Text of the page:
In an attempt to keep the slugs and snails at bay I’ve been planting as much as I can in pots. We are on our 3rd sowing of runner beans on the allotment and unless a. the weather improves, or b. Andrew is prepared to spend the night there in pursuit of slugs and snails, it seems unlikely we will be dealing with the usual gluts this year. At least this way when I go out on my evening slug hunt there is a limited area to check and it is easier to protect the plants with copper tape, wool pellets and nematodes.
On the Allotment
Regular followers will know that I have my fair share of badger bother in this garden – especially when they munch their way through my newly planted tulip bulbs! I’ve come up with a number of deterrents in the from Wire netting to Robust Hurdles.
And now a possible solution has come my way courtesy of greengardener, specialists in wildlife friendly deterrents. Nite Eyes (£19.99 or £49.99 for 3) is a solar-powered unit that repels both foxes & badgers by mimicking the eyes of a predator. The unit charges by day and then comes on automatically at dusk when the two red LED lights in the front start to flash. It does not harm the animals, but they will feel threatened because they believe it’s the eyes of another animal. It is this sense of being watched that the animals do not like so they turn tail and run away. I’ve ordered three and will report the results here and on the allotment.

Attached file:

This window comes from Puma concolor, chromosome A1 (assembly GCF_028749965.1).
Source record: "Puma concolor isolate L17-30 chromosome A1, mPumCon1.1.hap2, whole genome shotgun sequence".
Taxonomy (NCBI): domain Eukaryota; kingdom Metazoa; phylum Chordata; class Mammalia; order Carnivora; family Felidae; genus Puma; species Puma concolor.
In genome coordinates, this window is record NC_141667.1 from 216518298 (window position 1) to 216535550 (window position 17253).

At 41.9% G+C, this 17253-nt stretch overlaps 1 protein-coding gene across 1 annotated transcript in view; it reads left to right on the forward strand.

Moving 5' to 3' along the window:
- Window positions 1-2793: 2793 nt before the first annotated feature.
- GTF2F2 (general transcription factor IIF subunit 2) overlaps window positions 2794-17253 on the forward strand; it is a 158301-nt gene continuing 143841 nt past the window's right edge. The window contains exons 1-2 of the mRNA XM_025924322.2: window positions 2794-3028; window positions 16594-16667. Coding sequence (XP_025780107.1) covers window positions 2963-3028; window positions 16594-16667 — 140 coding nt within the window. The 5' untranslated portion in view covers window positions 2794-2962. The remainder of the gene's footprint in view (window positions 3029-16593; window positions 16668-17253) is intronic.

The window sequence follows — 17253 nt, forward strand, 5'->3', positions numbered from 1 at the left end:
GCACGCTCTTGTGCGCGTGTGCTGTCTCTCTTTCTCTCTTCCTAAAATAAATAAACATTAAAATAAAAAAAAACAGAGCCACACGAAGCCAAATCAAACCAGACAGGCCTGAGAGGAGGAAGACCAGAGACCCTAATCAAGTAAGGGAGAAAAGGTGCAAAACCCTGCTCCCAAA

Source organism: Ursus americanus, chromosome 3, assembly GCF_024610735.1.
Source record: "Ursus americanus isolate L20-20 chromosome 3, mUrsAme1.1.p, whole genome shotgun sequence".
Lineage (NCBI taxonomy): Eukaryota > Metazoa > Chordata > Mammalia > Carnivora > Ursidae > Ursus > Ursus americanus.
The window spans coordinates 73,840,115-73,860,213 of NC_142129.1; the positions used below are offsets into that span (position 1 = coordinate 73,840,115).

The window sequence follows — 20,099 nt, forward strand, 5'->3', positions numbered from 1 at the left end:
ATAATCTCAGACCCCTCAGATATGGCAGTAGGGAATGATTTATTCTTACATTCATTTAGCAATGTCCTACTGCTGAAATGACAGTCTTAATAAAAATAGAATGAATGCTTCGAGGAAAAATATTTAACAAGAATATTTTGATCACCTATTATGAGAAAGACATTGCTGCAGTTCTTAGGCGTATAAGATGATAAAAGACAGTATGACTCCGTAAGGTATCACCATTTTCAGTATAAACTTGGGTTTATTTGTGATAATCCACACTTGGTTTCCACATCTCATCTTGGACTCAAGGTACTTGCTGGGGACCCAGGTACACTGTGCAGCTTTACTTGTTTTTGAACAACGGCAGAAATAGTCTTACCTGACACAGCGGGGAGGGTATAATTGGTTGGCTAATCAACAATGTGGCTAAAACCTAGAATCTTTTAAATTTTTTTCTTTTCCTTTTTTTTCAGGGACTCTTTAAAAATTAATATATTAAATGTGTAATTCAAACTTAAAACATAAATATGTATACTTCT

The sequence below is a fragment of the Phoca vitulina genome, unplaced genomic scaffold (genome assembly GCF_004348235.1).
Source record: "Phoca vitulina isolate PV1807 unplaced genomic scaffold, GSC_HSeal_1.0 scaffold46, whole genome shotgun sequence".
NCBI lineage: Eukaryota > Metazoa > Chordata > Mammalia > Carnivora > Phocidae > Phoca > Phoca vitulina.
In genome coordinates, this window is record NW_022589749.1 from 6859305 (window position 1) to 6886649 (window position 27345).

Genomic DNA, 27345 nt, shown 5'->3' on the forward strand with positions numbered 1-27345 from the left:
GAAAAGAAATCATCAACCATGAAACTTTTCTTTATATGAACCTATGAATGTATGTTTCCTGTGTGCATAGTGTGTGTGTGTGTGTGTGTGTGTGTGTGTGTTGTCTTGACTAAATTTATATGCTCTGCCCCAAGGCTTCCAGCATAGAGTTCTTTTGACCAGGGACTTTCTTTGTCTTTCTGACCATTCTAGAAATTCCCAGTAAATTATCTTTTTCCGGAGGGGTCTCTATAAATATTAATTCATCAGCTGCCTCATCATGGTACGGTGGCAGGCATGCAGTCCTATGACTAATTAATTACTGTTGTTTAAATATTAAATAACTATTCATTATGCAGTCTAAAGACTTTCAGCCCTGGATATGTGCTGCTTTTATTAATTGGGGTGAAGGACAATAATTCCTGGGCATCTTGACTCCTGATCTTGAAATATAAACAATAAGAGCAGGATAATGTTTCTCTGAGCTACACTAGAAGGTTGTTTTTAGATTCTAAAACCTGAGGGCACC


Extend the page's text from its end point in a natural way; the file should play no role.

The annual open day at the allotment followed hot on the heels of our open day. The sun shone, home made wine was drunk and the BIG EVENT was our plucky MP, Amber Edwards, who officially cut the loo roll to inaugurate our new solar-powered, state-of-the-art composting loo – and it was her birthday!
Traditionally Good Friday is the day for planting early potatoes, but it was a miserable day so Andrew planted them on Easter Monday. He has also started to put together a fruit cage (recycled from various sources around the soft fruit)
On the allotment: 12th November – Andrew has planted up a new soft fruit area. This has involved a great deal of digging, followed by the addition of well-rotted manure and the laying of a Mypex geotextile membrane to retain moisture and control weed regrowth. Planting holes were cut through it and the new fruit bushes are now nicely tucked in for the winter.